There are procedures to calibrate a computer attached monitor as good as
possible as well. Unfortunately I do not have some links handy for that.
Hopefully someone else can guide you to those.

Good luck!
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Old July 14th, 2005, 08:33 AM   #3
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The difference between iMovie & Final Cut Express is profound. While iMovie is easy to use, it is very limited in what you can do with your footage. FCE, while a subset of the Pro version, offers a stagering array of tools (filters, motion effects, color correction, etc.) plus multi-track audio.

I'm sure there are people out there using FCE on G3's, but I wouldn't want to. Until recently I was using a 1.4GHz G4 Mac Mini with great success.

I don't know if iMovie supports this or not, but in FCE, you can preview your work on a TV as you edit it. I connect my camcorder to the Mac via Firewire & also connect the camcorder to a monitor via s-video. With the camcorder in VCR mode, anything I play on the timeline is displayed on the TV.
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Old July 15th, 2005, 09:51 PM   #4
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Quote:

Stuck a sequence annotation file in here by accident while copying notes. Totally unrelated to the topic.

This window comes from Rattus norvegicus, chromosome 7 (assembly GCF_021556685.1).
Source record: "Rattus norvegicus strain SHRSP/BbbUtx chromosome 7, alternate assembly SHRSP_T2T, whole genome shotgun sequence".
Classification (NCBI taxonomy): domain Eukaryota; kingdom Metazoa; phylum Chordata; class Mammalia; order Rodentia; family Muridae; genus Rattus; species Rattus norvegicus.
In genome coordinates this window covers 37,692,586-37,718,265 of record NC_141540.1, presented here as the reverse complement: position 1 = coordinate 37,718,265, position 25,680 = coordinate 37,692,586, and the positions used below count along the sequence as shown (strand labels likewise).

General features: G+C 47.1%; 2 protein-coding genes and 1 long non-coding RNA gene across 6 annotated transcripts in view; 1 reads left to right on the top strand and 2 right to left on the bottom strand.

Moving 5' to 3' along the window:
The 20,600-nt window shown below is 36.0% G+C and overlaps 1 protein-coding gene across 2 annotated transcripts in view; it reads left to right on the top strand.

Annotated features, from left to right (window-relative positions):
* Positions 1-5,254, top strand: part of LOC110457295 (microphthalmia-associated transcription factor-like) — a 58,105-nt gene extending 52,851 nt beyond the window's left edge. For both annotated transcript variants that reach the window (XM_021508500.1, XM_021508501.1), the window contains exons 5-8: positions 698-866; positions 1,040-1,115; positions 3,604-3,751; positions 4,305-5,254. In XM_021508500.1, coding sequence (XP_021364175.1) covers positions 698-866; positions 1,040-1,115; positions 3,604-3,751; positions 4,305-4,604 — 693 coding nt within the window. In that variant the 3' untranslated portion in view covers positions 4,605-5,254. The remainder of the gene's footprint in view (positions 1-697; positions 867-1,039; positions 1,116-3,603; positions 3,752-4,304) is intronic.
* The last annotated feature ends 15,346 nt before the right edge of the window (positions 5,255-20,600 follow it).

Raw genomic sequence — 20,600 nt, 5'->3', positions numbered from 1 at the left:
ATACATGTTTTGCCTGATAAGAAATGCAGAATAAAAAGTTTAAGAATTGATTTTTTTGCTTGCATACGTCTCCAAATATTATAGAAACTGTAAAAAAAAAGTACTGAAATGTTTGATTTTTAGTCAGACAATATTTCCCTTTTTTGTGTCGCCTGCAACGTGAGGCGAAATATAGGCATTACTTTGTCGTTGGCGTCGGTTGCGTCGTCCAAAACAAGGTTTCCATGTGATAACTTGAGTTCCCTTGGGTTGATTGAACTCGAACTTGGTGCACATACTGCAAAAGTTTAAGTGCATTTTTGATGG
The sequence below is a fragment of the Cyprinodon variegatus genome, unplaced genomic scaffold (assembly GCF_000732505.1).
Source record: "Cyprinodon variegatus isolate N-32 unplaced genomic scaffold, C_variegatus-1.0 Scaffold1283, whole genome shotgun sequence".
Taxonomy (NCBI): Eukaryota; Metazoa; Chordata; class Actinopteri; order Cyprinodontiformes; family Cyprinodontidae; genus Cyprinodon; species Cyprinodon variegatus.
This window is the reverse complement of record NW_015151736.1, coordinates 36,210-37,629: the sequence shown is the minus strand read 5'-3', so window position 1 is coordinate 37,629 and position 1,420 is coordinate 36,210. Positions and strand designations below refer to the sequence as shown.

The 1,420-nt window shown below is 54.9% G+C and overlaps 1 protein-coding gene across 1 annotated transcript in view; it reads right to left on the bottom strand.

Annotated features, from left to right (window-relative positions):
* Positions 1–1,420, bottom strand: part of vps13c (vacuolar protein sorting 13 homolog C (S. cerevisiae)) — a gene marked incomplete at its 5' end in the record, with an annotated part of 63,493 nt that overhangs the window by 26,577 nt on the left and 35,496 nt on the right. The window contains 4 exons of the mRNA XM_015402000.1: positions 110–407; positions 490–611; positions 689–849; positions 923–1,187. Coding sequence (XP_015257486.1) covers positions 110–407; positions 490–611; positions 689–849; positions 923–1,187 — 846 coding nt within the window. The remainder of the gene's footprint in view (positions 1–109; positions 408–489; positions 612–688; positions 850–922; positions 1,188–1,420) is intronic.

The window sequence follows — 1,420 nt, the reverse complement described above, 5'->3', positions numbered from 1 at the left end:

I don't know if iMovie supports this or not, but in FCE, you can preview your work on a TV as you edit it. I connect my camcorder to the Mac via Firewire & also connect the camcorder to a monitor via s-video. With the camcorder in VCR mode, anything I play on the timeline is displayed on the TV.
I tried doing that but for some reason it wouldnt work for me maybe i need to use an s-video cable instead......something else to consider if its looking good on the LCD screen then you are probably not using the right setting for you final output, which in your case TV so make sure you project setting are for TV not for computer/web. Im not sure how in depth these programs go into sequence setting, timeline setting, capture setting but all of these make a difference when you are exporting you final project to either be shown on a TV or a computer. So look into that a little more